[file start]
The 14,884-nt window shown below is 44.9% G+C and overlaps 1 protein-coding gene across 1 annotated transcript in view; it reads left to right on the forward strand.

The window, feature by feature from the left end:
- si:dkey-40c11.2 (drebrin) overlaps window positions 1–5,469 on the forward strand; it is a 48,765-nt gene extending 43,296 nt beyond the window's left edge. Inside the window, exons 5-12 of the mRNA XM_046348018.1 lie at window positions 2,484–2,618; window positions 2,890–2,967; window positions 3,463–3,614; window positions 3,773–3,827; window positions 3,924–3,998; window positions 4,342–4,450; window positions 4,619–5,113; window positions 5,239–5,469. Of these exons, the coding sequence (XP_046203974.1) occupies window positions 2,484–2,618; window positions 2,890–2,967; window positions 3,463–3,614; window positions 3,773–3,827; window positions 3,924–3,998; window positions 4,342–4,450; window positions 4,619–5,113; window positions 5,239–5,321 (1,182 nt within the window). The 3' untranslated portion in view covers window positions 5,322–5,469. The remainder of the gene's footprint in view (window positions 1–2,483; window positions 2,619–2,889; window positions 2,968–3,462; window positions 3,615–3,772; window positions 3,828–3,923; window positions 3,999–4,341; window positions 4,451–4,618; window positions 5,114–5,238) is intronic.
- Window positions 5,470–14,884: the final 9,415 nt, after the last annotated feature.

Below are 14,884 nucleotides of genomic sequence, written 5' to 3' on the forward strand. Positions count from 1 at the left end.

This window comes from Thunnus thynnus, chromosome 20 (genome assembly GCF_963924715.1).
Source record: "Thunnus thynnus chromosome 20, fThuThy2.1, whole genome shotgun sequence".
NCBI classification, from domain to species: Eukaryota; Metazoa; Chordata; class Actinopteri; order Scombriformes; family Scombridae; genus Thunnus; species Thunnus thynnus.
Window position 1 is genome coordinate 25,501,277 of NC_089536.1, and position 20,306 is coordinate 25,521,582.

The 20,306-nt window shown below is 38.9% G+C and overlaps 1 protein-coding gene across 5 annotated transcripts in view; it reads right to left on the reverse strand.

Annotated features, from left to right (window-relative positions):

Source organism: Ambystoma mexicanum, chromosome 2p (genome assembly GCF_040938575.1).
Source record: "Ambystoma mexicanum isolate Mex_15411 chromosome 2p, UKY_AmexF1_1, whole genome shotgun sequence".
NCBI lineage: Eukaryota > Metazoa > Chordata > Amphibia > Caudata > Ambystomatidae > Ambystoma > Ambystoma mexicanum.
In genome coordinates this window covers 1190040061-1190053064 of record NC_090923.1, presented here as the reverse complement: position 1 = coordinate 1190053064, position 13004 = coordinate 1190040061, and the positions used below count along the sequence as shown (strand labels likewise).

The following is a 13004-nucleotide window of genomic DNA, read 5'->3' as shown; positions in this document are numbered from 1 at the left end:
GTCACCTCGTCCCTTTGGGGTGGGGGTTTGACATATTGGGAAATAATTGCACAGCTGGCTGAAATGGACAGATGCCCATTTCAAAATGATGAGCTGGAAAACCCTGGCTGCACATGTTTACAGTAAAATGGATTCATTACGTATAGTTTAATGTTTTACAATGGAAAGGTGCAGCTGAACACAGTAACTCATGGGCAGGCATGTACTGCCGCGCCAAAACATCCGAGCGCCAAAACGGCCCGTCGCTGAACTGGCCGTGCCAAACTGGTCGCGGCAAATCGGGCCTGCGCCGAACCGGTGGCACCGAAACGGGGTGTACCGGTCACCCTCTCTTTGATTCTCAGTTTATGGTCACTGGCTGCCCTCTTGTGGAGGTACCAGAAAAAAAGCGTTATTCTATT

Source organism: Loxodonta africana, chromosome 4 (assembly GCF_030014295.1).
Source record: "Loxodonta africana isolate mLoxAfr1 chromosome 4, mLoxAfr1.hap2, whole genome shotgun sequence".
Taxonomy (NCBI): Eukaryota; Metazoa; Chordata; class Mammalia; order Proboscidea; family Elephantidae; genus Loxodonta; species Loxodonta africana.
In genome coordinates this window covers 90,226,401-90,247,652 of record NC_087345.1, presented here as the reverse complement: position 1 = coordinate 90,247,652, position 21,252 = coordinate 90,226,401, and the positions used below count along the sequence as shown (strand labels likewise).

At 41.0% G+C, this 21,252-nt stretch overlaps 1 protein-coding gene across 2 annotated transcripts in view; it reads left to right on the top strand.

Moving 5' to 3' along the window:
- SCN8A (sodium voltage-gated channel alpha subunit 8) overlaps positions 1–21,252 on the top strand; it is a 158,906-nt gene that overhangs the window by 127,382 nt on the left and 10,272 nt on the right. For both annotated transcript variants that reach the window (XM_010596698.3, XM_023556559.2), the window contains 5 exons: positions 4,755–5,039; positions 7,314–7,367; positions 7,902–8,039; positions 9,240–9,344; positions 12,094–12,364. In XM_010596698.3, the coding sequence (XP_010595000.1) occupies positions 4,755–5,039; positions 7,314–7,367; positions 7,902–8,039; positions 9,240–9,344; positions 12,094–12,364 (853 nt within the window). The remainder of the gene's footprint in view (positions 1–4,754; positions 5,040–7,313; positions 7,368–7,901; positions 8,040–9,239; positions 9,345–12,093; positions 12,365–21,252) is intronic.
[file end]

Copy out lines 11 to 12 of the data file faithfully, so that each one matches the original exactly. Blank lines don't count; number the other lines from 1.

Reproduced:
Annotated features, from left to right (window-relative positions):

Source organism: Ambystoma mexicanum, chromosome 2p (genome assembly GCF_040938575.1).